एक दिन चाय बनाते हुए बोली,”जिज्जी तुम गुड़ की चाय चखी हो कभी?”
“न, नहीं तो, चाय में गुड़ कौन डालता है मीत?”

उन दिनों चाय में गुड़ डालने का कारण बस ये था कि चीनी मेंहगी थी, गुड़ सस्ता,, तो निचले तबके के हिस्से में गुड़ आता। आज की बात और है,अब सफेद चीनी को बुरा कहते हैं।

आज सोचती हूँ क्या पैसा दे कर हम ज़हर खरीदते थे अब तक और अमृत गरीबों की थाली में सजता था?
ख़ैर गुड़ की उस चाय का नैसर्गिक स्वाद
जिह्वा आज तक नहीं भूली।
फिर तो बड़ों से छुप छुप कर इमली गटारे, कच्चे आम, चूर्ण, आम पापड़ जाने कितने चटखारों को प्रसाद सा चढ़ाया अपनी जिह्वा की चटोरी देवी को हम दोनों ने।

पास ही एक गाँव जंडली में रहती थी मीत। उसके पिता का छोटा सा खेत था। कभी कभी माँ से पूछ मैं मीत के संग गाँव चली जाती।

मीत उछल उछल कर खेतों में आगे आगे चलती, मैं पीछे। आज सोचती हूँ कि ध्यान से देखती तो उसके पाँव के नीचे शायद पंख दिख ही जाते !

खेतों में कभी लाल सुर्ख़ गाजर उखाड़, पानी से धो,दो टुकड़े कर देती,एक उसका एक मेरा और कभी अमरूद के पेड़ पर गिलहरी सी चढ़ अमरूद तोड़ लाती।

बड़ी अजीब बात है कि बचपन में ढूंढते थे तोते का खाया अमरूद। हमारी खोज और अनुभव के अनुसार ऐसे अमरूद शर्तिया मीठे होते थे। और अब फल चाहिए एकदम बेदाग, भले ही मसाले से पके हों। फ़िर न तो बगीचे वाले घर हैं न पेड़ों पर चढ़ने वाले बच्चे।

दो तीन साल ऐसा ही चला। हम बड़े होते गये। मुझ पर पढ़ाई का बोझ बढ़ने लगा,, मीत पर जिंदगी का, दो तीन और भी घरों में काम करती पर जब तब हम दोनों मिलने का समय निकाल ही लेते।
धीरे धीरे मीत का आना कम होता चला गया। उसकी मां ने बताया उसकी शादी की बात चल रही है।

अरे वाह ! मन मे सोचा जिद करके मैं भी चली जाऊंगी मीत की शादी में। दुल्हन बनी मीत को देखूँगी। यूँ ही जो रूप की खान थी, दुल्हन बन कर तो स्वर्ग की अप्सरा ही लगेगी।

कभी कभी कहती थी वो, जिज्जी,क्या करूँ इस निगोड़े रूप को,,, लोग ऐसे देखते हैं जैसे बदन टटोल रहे हों। पराये भी और कुछ अपने भी। जिज्जी गरीब की बेटी को सुंदर नहीं होना चाहिए न,, कहते कहते कंचन से चेहरे पर जैसे कोई बदरी छा जाती।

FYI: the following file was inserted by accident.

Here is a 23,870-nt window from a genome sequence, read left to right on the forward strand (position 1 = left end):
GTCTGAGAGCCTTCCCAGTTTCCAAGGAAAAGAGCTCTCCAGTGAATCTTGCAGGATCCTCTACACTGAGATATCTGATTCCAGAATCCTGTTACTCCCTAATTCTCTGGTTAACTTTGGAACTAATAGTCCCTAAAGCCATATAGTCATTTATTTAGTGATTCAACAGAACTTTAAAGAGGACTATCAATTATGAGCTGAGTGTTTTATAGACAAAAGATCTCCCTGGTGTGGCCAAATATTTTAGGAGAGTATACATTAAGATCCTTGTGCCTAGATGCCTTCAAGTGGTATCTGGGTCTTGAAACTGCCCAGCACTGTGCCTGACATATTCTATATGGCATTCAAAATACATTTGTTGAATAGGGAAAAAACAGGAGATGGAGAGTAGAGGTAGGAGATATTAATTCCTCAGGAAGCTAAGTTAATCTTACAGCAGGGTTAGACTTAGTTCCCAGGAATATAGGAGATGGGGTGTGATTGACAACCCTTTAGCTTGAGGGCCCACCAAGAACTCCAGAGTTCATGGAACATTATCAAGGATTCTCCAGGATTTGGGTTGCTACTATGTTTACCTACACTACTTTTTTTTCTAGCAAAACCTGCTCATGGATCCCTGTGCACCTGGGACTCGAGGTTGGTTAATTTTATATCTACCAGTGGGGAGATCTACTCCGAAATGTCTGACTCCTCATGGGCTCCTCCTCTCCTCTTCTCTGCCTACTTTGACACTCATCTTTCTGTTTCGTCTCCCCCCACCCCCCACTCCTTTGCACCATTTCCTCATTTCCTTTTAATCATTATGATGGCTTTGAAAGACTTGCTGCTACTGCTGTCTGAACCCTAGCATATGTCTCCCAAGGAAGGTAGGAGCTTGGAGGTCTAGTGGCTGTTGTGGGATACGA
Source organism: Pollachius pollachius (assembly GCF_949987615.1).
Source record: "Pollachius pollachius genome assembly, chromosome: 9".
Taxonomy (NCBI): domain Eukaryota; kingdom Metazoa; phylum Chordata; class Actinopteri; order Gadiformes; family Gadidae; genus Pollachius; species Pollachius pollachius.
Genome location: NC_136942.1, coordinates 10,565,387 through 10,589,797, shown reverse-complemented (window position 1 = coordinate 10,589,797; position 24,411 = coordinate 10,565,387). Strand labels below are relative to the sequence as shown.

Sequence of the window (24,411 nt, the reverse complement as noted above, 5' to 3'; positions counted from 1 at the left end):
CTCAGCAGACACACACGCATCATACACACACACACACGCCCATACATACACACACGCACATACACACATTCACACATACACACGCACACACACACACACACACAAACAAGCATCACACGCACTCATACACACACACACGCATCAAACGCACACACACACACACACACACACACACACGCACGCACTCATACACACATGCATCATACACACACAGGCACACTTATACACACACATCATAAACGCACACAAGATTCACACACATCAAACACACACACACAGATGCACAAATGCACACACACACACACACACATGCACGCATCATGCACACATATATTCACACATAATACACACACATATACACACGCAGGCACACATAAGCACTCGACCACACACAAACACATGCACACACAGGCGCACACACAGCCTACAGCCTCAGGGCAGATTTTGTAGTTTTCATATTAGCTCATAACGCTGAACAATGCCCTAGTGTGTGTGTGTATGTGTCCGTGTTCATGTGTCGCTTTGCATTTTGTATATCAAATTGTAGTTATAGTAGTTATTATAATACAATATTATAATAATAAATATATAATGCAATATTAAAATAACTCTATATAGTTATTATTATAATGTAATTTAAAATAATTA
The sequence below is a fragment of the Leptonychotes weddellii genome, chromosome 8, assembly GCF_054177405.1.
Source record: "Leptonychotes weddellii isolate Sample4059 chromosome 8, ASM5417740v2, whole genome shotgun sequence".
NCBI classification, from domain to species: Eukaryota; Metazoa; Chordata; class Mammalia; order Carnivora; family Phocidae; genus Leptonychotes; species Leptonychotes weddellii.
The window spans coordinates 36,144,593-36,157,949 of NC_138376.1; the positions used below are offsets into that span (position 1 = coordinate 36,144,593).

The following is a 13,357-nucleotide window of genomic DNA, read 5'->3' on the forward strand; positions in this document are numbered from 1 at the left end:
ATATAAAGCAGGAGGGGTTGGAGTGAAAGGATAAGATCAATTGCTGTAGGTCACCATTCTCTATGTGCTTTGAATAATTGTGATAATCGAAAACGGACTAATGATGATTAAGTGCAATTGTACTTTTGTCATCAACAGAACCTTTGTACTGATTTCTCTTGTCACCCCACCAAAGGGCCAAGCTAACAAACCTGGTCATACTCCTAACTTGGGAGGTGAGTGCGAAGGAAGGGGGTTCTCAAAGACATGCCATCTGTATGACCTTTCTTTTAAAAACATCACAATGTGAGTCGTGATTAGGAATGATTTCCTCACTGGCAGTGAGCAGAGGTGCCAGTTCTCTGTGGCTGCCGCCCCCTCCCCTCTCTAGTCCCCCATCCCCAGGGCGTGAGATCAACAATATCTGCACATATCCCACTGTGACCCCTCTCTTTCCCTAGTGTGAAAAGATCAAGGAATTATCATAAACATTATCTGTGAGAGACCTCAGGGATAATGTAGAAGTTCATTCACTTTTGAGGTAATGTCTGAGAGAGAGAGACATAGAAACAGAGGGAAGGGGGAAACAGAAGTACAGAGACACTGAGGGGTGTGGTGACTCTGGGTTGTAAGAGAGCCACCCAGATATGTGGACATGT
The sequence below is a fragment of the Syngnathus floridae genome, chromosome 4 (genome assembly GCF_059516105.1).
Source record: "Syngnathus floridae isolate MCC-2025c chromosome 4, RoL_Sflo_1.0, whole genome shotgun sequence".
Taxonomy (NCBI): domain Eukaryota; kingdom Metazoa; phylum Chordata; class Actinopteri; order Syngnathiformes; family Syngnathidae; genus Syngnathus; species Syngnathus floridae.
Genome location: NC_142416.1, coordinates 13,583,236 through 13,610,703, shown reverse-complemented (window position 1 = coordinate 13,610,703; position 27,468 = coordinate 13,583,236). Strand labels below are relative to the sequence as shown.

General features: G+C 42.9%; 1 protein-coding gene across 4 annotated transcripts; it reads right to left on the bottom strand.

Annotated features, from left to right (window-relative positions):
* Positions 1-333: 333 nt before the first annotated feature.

पर मीत की शादी में न जा पाई,अनुमति नहीं मिली।

फिर एक दिन वो आई। लाल साड़ी, सिर पर पल्लू लिए, ढेर लाली सिंदूर माँग में,कलाईयों में कांच की खनखन करती हरी लाल चूड़ियां कानों में सोने के बुन्दे सोने जैसे चेहरे के रंग से होड़ लगाते हुए।
“जिज्जी” कह कर लिपट गई। मैंने भी गले लगा लिया। लिपटी ही रहती पर अचानक माँ कह कर किसी ने पुकारा। देखा तो 7,8 साल का एक बच्चा पल्लू खींच रहा था।
“कौन है ये, किसका बच्चा है,, माँ किसको बुला रहा है?” मैंने गोली से प्रश्न दाग दिए।
मुझसे अलग हुई कुछ कहने को थी कि टक टक की आहट हुई जैसे बैसाखी हो।
सचमुच ही बैसाखी टेकता एक अधेड़ पुरुष आ खड़ा हुआ। गहरा कोयले सा रंग,सिर पर छितरे से लाल बाल, पान से एक गाल फूला हुआ।

कौन हो भई तुम,, पूछने ही वाली थी कि बड़े अधिकार और अभिमान से उसने अपनी पुष्ट चौड़ी हथेली मीत के कंधे पर रख दी। खींसें निपोरता हुआ बोला,”आप से मिलने की बहुत इच्छा थी हमारी पत्नी जी की, इसीलिए ले आये। देवी का हुकुम कोई टालता है भला? और हमारा बिटवा तो नई माँ को छोड़ता नहीं पल भर को।”

मैं स्तब्ध, अवाक मुंह बाए देखती रह गई।अब क्या ही पूछना बाकी रह गया था? एक अधेड़ विधुर की दूसरी पत्नी, 8 साल के बच्चे की नवविवाहित माँ 18 -19 बरस की मीत ही थी।

कलेजे पर पत्थर रख उस अनोखे परिवार को चाय नाश्ता करवाया। अकेले में मीत से बात करने का मौका ही नहीं मिला,उसके मालिक ने अपनी सम्पति ने नज़र एक पल न हटाई। मां ने चलते हुए मीत को शगुन दे कर विदा किया।

हरदम चिड़िया सी चहचहाने वाली मीत पूरे समय कुछ भी न बोली, मुंह मे शब्द नहीं थे और आँखों मे जैसे प्राण न थे। बस एक सजी धजी काठ की गुड़िया लग रही थी, बेजान गुड़िया कभी बोलती है क्या?
शाम को उसकी माँ काम करने आई तो मैंने आड़े हाथों लिया,” क्या मौसी, कैसी माँ हो तुम, कहाँ ब्याह दी लड़की,,,उस बुढ्ढे दुहाजू के साथ, जरा दया नहीं आयी निरीह गाय सी लड़की को जिबह करते हुए,, तुम्हारी तो अपनी जाई थी वो” क्रोध और आवेग में मैं बरस पड़ी।

मौसी का खुरदुरा काला चेहरा जैसे पिघलने लगा। मोटे मोटे ऑंसू झुर्रियों की पगडंडियों पर बहने लगे
“सुन री बिटिया,, मेरी जाई न थी वो। आज बताती हूँ सब कुछ।कई साल पहले मेर घर वाला लाया था, बोला टेसन पर अकेली खड़ी रो रही थी। भीड़ में माँ बाप से बिछड़ गई थी।मैं ले आया।लड़की की जात, किसी गलत हाथ पड़ जाती। अब अपनी ही बेटी समझ। अब तू निपूती न रही।”